Roasted coffee beans are ground to improve extraction efficiency in the preparation of the beverage. Particle size distributions ranging from about 1100 //m average (very coarse) to about 500 //m average (very fine) are tailored by the manufacturer to the various kinds of coffee makers used in households, hotels, restaurants, and institutions.

Finer grinds are provided for espresso coffee (300 to 400 /¿m), and Turkish coffee (<100 //m).

Most coffee is ground in mills that use multiple steel cutting rolls to produce the most desirable uniform particle size distribution. After passing through cracking rolls, the broken beans are fed between two more rolls, one of which is cut or scored longitudinally, the other, circumferentially. The paired rolls operate at controlled speeds to cut, rather than crush, the coffee particles. A second pair of more finely scored rolls, installed below the main grinding rolls and running at higher speeds, is used for finer grinds. A normalizer section is then used to distribute particles uniformly.


Most roasted and ground coffee sold directly to consumers in the United States is vacuum packed in metal cans; 0.45, 0.9, or 1.35 kg are optional, although other sizes have been used to a limited extent. After roasting and grinding, the coffee is conveyed, usually by gravity, to weighing-and-filling machines that achieve the proper fill by tapping or vibrating. A loosely set cover is partially crimped. The can then passes into the vacuum chamber, maintained at about 3.3 kPa (25 mmHg) absolute pressure, or less. The cover is clinched to the can cylinder wall, and the can passes through an exit valve or chamber. This process removes 95% or more of the oxygen from the can. Polyethylene snap caps for reclosure are placed on the cans before they are stacked in cardboard cartons for shipping. A case usually contains 10.9 kg of coffee, and a production packing line usually operates at a rate of 250 to 350 0.45-kg cans per minute.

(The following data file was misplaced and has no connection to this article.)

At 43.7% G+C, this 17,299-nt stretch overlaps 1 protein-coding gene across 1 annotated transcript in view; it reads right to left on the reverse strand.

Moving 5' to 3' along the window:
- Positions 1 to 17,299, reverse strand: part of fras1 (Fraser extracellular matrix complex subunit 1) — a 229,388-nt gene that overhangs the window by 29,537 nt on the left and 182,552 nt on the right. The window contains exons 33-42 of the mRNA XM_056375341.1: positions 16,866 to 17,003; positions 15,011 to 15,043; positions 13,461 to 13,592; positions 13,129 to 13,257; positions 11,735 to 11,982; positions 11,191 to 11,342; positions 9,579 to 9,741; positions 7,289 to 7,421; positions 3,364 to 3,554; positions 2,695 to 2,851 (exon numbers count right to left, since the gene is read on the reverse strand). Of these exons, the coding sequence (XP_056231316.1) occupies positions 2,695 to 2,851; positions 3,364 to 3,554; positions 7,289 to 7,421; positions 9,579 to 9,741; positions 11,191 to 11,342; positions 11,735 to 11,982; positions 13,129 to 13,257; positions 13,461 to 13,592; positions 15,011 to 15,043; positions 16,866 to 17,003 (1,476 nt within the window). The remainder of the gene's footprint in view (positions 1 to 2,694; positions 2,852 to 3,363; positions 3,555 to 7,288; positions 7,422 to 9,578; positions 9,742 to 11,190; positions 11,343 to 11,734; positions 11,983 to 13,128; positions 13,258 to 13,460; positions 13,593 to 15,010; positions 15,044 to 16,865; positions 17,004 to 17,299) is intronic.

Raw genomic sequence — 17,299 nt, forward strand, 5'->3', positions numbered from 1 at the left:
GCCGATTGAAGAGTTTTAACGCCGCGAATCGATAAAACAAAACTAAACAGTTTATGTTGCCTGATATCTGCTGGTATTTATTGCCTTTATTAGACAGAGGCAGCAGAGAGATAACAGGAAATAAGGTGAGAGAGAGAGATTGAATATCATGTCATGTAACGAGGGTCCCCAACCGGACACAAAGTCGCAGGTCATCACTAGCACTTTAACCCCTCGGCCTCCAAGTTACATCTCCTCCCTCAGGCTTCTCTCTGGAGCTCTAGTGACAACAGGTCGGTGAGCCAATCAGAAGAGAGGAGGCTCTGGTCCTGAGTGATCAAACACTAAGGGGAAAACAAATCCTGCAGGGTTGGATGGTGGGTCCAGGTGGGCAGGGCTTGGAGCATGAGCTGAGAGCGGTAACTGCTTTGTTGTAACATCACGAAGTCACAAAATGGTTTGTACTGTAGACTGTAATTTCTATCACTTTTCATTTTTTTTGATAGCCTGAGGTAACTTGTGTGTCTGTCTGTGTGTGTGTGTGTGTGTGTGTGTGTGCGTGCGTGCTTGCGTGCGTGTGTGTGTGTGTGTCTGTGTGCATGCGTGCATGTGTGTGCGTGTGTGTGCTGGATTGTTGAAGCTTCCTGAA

Though slight losses in fresh roasted character occur due mostly to chemical reactions with the residual oxygen in the can and previous exposure to oxygen prior to packing (9), vacuum-packed coffee retains high quality for at least one year.

Coffee vacuum packed in flexible, bag-in-box packages has gained wide acceptance in Europe and the United States. The inner liner, usually a preformed pouch of plastic-laminated foil, is placed in a paperboard carton that helps shape the bag into a hard brick form when vacuum is applied (13). The carton also protects the package from physical damage during handling and shipping. This type of package provides a barrier to moisture and oxygen as good as that of a metal can.

Inert gas flush packing in plastic-laminated pouches, although less effective than vacuum packing, can remove or displace 80 to 90% of the oxygen in the package. These packages offer satisfactory shelf life and are sold primarily to institutions.

Some coffee in the United States, and an appreciable amount in Europe, is distributed as whole beans, which are ground in the stores or by consumers in their homes. Whole-bean roasted coffee remains fresh longer than unprotected ground coffee and retains its fresh roasted flavor for several days longer than ground.

Roasted whole beans are often packed in bags that contain a one-way valve to allow escape of carbon dioxide gas produced during roasting and prevent air from entering package.

Modified Coffees

Coffee substitutes, which include roasted chicory, chickpeas, cereal, fruit, and vegetable products, have been used in all coffee-consuming countries. Although consumers in some locations prefer the noncoffee beverages, they are generally used as lower-cost beverage sources, rather than as coffee.

Chicory is harvested as fleshy roots, which are dried, cut to a uniform size, and roasted. Chicory contains no caffeine and, on roasting, develops an aroma compatible with that of coffee. It gives a high yield, about 70%, of water-soluble solids with boiling water and can also be extracted and dried in an instant form. Chicory extract has a darker color than does normal coffee brew (14). The growing technology for the processing and use of roasted cereals and chicory is evidenced by the introduction on the market of coffees extended with these materials.

Roughly 2% of the coffee sold in the United States contains added flavors, for example, vanilla, chocolate, and nut flavors. These coffees are manufactured by spraying flavors dissolved in alcohol on roasted beans and drying the beans.